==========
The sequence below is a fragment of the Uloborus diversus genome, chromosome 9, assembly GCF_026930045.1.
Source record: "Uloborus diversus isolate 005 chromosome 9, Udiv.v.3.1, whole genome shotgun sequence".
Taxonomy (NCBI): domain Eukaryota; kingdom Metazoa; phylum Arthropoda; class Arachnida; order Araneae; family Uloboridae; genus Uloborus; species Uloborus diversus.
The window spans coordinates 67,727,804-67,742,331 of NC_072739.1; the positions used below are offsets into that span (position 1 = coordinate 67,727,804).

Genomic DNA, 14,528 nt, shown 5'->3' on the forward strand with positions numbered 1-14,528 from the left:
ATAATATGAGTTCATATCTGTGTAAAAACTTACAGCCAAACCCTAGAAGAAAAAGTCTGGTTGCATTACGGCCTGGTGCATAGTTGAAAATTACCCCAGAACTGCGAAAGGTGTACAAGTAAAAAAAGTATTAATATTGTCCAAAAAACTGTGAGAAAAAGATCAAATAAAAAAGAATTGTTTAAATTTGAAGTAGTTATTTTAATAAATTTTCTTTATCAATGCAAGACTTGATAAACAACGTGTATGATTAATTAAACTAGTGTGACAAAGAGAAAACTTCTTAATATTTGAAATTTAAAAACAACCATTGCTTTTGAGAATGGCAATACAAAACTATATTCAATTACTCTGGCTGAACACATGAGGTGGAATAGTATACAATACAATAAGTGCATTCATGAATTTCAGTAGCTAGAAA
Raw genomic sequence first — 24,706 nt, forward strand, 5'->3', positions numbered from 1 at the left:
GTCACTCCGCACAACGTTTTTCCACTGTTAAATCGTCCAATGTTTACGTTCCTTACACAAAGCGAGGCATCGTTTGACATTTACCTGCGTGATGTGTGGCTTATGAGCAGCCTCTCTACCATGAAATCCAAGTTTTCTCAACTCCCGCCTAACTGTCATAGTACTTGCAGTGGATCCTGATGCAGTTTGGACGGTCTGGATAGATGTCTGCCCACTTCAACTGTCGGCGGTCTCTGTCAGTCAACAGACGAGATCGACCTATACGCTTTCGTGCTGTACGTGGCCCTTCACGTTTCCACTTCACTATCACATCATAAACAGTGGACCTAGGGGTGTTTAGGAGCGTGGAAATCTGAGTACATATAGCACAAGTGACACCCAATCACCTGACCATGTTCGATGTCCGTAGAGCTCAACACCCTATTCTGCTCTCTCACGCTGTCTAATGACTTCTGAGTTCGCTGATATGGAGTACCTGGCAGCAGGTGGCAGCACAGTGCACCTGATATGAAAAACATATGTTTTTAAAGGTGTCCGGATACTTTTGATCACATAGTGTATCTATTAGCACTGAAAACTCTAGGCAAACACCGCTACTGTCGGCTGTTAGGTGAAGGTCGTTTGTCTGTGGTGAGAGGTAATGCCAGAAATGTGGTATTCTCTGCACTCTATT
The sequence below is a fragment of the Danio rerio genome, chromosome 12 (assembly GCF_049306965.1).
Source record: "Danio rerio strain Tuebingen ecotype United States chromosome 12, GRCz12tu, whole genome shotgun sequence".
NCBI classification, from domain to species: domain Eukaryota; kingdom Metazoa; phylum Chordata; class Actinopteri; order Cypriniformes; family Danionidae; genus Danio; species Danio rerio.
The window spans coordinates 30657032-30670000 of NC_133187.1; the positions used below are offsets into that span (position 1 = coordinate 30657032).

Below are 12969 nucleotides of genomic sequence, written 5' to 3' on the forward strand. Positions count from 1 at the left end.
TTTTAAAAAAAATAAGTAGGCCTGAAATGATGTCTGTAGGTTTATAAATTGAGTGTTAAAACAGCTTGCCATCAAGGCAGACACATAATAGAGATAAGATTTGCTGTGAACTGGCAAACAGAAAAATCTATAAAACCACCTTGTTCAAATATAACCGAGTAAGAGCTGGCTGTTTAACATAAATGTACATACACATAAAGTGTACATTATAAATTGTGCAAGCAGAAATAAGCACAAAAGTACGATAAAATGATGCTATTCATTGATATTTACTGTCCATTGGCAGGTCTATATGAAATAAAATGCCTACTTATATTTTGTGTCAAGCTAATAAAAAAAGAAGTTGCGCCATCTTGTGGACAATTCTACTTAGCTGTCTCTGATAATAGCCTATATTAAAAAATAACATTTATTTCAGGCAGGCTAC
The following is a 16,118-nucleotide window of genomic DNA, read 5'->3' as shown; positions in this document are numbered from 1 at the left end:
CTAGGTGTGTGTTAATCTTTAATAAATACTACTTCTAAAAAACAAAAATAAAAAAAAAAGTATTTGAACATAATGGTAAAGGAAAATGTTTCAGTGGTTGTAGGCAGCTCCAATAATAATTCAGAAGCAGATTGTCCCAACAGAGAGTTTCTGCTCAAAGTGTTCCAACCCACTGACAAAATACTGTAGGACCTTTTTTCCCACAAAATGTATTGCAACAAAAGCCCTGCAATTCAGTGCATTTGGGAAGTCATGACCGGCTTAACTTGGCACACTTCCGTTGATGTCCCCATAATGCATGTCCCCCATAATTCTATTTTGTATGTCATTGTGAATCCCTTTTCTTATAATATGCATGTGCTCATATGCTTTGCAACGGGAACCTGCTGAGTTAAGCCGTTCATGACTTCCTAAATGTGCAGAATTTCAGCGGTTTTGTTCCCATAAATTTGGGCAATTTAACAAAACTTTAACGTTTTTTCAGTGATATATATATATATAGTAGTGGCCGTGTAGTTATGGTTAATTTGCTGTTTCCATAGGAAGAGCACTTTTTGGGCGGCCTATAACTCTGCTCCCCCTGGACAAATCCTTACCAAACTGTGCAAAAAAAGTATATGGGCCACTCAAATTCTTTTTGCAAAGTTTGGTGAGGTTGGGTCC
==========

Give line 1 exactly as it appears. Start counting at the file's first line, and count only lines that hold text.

The sequence below is a fragment of the Uloborus diversus genome, chromosome 9, assembly GCF_026930045.1.